Tun Seri Lanang is largely credited as being the author of Sejarah Melayu or the Malay Annals. He was a Bendahara (Prime Minister) to the Sultan of Johor at a time when the Johor sultanate was under attacked by the Portuguese and the Acehnese. His real name was Tun Muhammad while his official title, bestowed by the Sultan, was Bendahara Paduka Raja (Bendahara Paduka Raja III, Bendahara XIV, Johor).
Background Tun Seri Lanang was Bendahara (Prime Minister) to the Sultan Alauddin Riayat Shah III, the descendants of the Malaccan sultans. The Bendahara lived at a time of upheavals. The Malaccan kingdom, which was the centre of the Malay world in the 15th century and the first decade of the 16th century, had fallen to Portuguese hands in 1511. With this defeat, the last Sultan of Malacca, Sultan Mahmud, fled Malacca together with family and supporters and took refuge in several places including Bintan. He died in Kampar in 1528 and was succeeded by his son who took on the title, Sultan Alauddin Riayat Shah II. The new Sultan established the Johor Sultanate in 1528. The Johor Sultanate faced attacks by the Portuguese in Malacca and the Acehnese in Sumatra, and was on the run frequently.
Tun Seri Lanang was an aristocrat of the Johor Sultanate, born and bred within the istana (palace) grounds of the Johor Lama (Old Johor). During his lifetime, the Johor Sultanate was still under threat from its erstwhile enemies, causing the capital of the Johor court to shift from one place to another. When Sultan Iskandar Muda of Aceh destroyed Batu Sawar, Johor, in 1613, Sultan Alauddin Riayat Shah III (b. 1597- d. 1615), the reigning Sultan of Johor, was captured and brought to Aceh together with his family and top officials including Bendahara Tun Seri Lanang. It was against this background that Tun Sri Lanang was commissioned to write a story, setting out the descent of Malay rajas, to laud the splendour, greatness and superiority of the Malaccan Sultanate. This work came to be known as Sejarah Melayu or the Malay Annals. It was seen as the Johor court's attempt to invoke past glories of a mythical golden age in the face of repeated invasions. According to Windstedt, Tun Seri Lanang wrote the Malay Annals during his imprisonment in Pasai (northeastern coast of Aceh), between February 1614 and January 1615.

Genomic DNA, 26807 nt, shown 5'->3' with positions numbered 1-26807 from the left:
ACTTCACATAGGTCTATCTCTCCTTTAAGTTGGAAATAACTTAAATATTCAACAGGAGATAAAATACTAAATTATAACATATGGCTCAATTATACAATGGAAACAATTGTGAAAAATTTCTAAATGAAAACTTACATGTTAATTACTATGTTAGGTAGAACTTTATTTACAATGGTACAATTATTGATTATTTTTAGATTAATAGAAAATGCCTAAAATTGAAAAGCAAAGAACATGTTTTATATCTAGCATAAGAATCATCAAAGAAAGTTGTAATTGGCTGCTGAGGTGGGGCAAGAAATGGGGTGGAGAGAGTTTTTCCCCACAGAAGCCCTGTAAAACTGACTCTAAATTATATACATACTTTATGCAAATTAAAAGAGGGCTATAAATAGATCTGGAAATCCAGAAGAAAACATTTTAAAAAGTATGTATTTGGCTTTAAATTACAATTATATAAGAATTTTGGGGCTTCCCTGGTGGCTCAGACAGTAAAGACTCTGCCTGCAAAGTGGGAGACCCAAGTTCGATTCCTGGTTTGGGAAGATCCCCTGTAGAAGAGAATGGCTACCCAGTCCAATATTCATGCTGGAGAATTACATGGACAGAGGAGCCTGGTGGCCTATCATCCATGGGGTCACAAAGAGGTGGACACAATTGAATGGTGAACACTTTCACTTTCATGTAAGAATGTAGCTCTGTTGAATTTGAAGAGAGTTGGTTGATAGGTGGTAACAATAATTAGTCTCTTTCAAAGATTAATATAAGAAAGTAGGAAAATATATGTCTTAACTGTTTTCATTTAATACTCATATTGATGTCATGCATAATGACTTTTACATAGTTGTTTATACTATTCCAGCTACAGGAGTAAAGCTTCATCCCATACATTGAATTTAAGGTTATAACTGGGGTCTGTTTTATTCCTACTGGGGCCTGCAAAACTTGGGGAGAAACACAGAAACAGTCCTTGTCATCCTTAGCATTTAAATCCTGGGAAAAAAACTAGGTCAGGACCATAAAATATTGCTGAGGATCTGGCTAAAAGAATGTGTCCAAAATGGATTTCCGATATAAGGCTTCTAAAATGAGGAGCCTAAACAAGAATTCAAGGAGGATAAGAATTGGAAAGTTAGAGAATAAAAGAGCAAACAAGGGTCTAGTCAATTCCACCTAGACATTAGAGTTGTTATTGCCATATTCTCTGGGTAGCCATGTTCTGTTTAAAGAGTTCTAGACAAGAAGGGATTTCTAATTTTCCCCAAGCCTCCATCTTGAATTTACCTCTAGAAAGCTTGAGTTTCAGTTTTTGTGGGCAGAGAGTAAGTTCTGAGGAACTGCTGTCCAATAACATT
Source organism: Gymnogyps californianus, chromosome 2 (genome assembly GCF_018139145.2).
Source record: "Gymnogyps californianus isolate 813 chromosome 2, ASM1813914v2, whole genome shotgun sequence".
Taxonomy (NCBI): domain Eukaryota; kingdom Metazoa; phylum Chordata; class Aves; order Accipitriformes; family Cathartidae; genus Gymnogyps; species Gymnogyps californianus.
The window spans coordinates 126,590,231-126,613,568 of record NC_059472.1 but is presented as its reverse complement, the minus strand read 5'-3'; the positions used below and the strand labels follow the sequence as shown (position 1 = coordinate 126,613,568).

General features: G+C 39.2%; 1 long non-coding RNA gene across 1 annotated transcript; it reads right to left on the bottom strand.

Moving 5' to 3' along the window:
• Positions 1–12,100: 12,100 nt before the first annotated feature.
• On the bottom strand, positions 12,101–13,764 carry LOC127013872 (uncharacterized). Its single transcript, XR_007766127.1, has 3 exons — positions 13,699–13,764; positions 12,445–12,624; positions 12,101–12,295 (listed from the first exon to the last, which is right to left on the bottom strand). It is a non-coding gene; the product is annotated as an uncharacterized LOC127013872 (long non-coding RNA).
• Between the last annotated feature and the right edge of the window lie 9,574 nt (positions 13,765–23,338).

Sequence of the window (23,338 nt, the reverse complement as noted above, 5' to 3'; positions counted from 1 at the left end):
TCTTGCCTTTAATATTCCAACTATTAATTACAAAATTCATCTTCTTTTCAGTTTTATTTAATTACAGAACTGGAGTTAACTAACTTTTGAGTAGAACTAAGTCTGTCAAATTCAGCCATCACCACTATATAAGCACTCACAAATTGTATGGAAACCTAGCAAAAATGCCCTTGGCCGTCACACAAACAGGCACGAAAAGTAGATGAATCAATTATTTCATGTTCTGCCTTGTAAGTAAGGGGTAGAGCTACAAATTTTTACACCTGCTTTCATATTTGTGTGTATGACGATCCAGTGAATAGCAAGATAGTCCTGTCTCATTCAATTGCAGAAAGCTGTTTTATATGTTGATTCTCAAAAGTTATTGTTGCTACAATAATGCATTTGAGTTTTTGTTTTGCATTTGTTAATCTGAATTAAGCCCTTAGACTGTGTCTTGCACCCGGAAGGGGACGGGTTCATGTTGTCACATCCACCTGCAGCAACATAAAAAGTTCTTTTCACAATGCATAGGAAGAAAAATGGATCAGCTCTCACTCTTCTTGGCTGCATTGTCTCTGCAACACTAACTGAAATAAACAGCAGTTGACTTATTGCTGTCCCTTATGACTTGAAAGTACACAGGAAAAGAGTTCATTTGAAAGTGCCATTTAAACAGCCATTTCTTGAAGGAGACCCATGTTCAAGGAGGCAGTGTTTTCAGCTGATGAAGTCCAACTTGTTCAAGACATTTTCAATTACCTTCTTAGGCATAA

Authorship of Sejarah Melayu Apart from being a top advisor to the Sultan of Johor, Tun Seri Lanang was also a literary great. He is largely credited as the author of Sejarah Melayu or the Malay Annals. The Annals is tilted Sulalatus Salatin in Arabic, meaning geneology or descent of kings. It traces the line of the Malaccan kings, which included Sri Tri Buana who founded Singapore and his descendants who ruled Singapore for five generations. The last ruler of Singapore, Sultan Iskandar Shah, fled after being attacked by the Javanese and founded Malacca.
There have been claims that Tun Sri Lanang was not the author of Sejarah Melayu but had worked on previous writings, thus relegating his role to more of a compiler and editor. According to historians, the original text of Sejarah Melayu was written some time in the 15th or 16th century, probably in 1526, and modified by the Johor court in 1612, as commissioned by Raja Abdullah (the younger brother of Sultan Alauddin). Tun Seri Lanang wrote the Annals based on stories he heard which had been passed down from his forefathers. But his efforts in enhancing the Annals could not be surpassed; his intimate knowledge of the court due to his aristocratic and political background made the Annals a close representation of Malay court at that time.
Tun Sri Lanang's death It was traditionally believed that Tun Sri Lanang died as a prisoner-of-war in Aceh, but new evidence states otherwise. Sultan Iskandar Muda who invaded Batu Sawar was said to have appointed Tun Seri Lanang as the Raja of Samalanga, Aceh. Under his reign, Samalanga became the centre of Islam in eastern Aceh. His tomb is said to be at Lancok, Samalanga, Bireuen, Aceh.
A document of Tun Sri Lanang's proclamation to the position of raja and a reply letter written by Tun Sri Lanang in gold ink forwarded to the King of England by Sultan Iskandar are claimed to be in a British Museum. Tun Seri Lanang's family was also given important positions in court. Some of his descendants returned to Johor and assumed positions in court and became part of present day Trengganu, Pahang and Johor sultanates' ancestry.
Author Marsita Omar
References Abdullah Zakaria bin Ghazali. (1994). Kesultanan Johor, 1528-1885. In Abdullah Zakaria bin Ghazali & Zainal Abidin Borhan (eds.), Johor: dahulu dan sekarang(pp. 19-22). Kuala Lumpur: Persatuan Muzium Malaysia. (Call no.: R Malay 959.5119 JOH).
Andaya, B. W, & Andaya, L. Y. (2001). The history of Malaysia (pp. 35-36). Basingstoke, Hampshire: Palgrave. Retrieved May 28, 2006, from www.palgrave.com/pdfs/0333945042.pdf
Bullis, D. (2001, July/August). Beyond the monsoon. Saudi Aramco World. Retrieved June 14, 2005, from www.saudiaramcoworld.com/issue/200104/beyond.the.monsoon.htm
Helmi Hass. (2004). Tun Sri Lanang, antara tawanan dan raja. Retrieved June 14, 2005, from www.tunsrilanang.com/news03.htm
M. Adli Abdullah. (2004). Tun Sri Lanang: Permata Melayu di negeri Aceh. Retrieved June 14, 2005, from www.tunsrilanang.com/news01.htm
Sabri Zain. (n.d.). Singapore renegade. Retrieved May 28, 2006, from www.sabrizain.demon.co.uk/malaya/parames1.htm
The information in this article is valid as at 2005 and correct as far as we are able to ascertain from our sources. It is not intended to be an exhaustive or complete history of the subject. Please contact the Library for further reading materials on the topic.